With HTTP caching frox rewrites ftp retrieve requests in HTTP and sends them to a proxy server like squid which actually retrieves the file and does the caching. With local caching frox maintains its own cache of recently downloaded files on the hard disk.
The main advantage of the HTTP method is that the cache can be shared with any web browsers which use the same proxy directly for their ftp requests. Local caching is much faster (especially for small files) and lighter on network resources.
Caching needs to be compiled in by running
--enable-local-cache. You can have both compiled in if
you want - the cache method actually used (if any) is chosen
in the config file.
For HTTP caching your config file needs to say:
CacheModule HTTP HTTPProxy 192.168.2.1:3128 # proxy address # and optionally... MinCacheSize 64000 # in bytes
Files smaller than MinCacheSize will not be cached. Latency on small files can be really bad with this method since the HTTP proxy has to make a separate connection to the ftp server - setting MinCacheSize fairly high will help with this.
For Local caching your config file should say:
CacheModule Local # and optionally... CacheSize 100 # in MB
The cached copies will be created within frox's working directory as specified in the config file. If CacheSize is unspecified the cache will grow indefinitely.
Finally you can turn off caching with the line
None. This is necessary if you wish a config file subsection to
not do caching when the parent section has it turned on.
With strict caching off frox works out the URI for the file it is retrieving by sending a PWD to ask the server what the current working directory is. On a small minority of servers this may be broken, and a server may return the same answer to PWD for more than one directory. If additionally two such directories contain files with the same names, sizes, and times of modification then frox could cache the wrong file by mistake.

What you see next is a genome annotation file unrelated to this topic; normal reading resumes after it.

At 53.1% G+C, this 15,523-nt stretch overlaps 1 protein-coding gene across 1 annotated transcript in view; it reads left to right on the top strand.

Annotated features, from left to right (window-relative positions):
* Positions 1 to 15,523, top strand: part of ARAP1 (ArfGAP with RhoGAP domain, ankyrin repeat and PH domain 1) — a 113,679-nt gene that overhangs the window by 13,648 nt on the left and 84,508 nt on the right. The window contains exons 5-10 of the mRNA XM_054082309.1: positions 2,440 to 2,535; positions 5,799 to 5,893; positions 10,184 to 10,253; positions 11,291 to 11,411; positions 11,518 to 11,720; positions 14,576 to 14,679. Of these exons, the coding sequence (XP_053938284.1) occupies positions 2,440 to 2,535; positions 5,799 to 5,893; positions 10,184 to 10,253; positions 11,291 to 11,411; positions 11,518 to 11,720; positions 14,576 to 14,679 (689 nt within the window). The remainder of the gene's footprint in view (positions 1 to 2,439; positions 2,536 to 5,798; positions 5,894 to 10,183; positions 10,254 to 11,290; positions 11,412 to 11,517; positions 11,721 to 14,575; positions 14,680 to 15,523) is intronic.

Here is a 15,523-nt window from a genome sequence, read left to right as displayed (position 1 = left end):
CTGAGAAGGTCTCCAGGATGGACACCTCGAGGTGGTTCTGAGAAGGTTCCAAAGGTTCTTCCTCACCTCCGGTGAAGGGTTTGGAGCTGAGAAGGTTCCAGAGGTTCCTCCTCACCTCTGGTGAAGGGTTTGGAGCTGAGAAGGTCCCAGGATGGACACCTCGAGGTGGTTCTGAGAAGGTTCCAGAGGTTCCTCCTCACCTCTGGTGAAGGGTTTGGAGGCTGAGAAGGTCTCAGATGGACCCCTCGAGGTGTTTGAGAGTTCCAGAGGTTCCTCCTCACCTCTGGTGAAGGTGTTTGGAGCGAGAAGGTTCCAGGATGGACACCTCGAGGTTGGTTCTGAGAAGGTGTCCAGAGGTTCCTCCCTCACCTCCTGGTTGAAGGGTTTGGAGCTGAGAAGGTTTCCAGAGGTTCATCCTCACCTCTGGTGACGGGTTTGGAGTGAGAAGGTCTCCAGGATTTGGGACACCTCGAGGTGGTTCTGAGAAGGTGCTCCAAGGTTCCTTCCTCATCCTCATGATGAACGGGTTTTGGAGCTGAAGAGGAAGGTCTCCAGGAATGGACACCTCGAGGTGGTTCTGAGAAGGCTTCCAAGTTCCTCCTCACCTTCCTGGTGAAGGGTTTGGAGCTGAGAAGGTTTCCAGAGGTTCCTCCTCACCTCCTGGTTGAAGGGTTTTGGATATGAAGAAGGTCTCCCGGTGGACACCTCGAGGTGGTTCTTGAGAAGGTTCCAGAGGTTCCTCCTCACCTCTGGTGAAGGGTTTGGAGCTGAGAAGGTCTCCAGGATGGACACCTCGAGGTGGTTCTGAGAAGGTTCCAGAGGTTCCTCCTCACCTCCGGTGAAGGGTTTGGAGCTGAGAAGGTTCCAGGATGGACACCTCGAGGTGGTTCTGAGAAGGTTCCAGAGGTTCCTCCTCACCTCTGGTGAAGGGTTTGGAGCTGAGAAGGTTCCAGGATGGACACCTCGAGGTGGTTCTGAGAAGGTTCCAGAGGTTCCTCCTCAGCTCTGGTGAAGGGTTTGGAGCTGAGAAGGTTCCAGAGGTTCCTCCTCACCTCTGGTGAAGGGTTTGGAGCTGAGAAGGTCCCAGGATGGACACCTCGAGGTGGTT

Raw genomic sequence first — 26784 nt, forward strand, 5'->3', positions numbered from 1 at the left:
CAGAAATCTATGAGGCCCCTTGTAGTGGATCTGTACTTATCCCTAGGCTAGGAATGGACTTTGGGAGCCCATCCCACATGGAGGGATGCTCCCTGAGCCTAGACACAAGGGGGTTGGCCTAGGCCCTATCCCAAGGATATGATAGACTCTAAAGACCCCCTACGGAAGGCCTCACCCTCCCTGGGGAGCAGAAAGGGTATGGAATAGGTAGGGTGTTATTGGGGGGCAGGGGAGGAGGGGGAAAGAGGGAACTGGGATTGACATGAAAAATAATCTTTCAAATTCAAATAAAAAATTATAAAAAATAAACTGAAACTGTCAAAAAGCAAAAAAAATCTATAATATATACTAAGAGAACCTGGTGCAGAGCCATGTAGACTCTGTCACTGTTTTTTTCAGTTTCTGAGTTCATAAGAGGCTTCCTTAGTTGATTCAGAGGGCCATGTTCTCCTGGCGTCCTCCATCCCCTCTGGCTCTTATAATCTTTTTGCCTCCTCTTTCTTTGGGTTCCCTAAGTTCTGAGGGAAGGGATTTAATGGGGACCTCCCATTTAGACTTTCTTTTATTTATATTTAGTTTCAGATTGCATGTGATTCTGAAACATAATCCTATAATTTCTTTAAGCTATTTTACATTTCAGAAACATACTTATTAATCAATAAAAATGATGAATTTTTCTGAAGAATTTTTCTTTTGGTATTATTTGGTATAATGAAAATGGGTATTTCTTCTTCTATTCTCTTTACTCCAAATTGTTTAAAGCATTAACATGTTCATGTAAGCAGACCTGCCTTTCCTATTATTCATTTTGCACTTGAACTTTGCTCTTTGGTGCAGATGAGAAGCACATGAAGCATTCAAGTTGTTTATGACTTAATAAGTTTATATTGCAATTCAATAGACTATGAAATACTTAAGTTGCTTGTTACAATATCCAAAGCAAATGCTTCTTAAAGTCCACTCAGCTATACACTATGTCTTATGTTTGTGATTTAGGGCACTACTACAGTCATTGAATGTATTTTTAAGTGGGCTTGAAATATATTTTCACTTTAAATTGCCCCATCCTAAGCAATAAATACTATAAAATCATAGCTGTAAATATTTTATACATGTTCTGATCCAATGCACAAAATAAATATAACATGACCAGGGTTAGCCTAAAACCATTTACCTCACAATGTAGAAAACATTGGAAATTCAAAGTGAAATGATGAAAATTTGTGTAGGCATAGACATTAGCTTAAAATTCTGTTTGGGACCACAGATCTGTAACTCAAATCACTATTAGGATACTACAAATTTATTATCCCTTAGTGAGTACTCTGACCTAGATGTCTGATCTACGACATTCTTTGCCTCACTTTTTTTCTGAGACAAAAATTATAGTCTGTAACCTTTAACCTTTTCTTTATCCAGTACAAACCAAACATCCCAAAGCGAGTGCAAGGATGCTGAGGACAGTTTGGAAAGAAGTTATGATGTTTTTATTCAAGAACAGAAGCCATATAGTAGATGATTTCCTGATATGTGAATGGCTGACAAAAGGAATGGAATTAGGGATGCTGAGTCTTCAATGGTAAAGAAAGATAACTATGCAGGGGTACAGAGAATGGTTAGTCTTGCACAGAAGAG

StrictCaching tries to get around this by keeping track of all directory changes and making up its own path instead of asking the server for it. This has the disadvantage that ``cd pub; get readme'' will not cache to the same file as ``get pub/readme'' or ``get /pub/readme'' or ``cd /pub; get readme''. As a result your cache hit rate will probably drop considerably, but you will have the extra security. Note that you can set this on a per server basis if there is a particular server about which you are worried.
Thanks to Henrik Nordstrom for pointing this problem out and suggesting a solution.
This option involves using FQDNs instead of IP addresses for the cache requests (either to squid or the local cache), and allowing squid to guess whether to use binary or ascii file transfer rather than using the value supplied by the ftp client. For transparently proxied connections this requires a reverse DNS lookup to get the FQDN, and may cause problems with un-synced mirrored ftp hosts all running off the same FQDN, although most of the time there will be no problems. The advantage is that you should increase the hit rate, in particular with squid based caching for files which have been previously downloaded through squid with a web browser.
If all your clients are being non transparently proxied then this option should cause no problems. Otherwise use with some care, although it may be worth the extra hit rate.
Check that frox was compiled with support for the cache module you are attempting to use, and that you have given the correct Cache options for that module. If doing http caching check that the http proxy name resolves.
Files are not cached if the ftp server doesn't support the
MDTM and SIZE extensions. Non-Anonymous ftp sessions are only
cached if you have set the
CacheAll config file
option. Additionally if the host's DNS name resolves to more
than one IP address then the file will be cached, but frox has
no way of knowing that the different IP addresses refer to the
same host - unless your ftp client happens to pick the same IP
both times you will not get the cached file back. Using
CacheOnFQDN may impove this behaviour.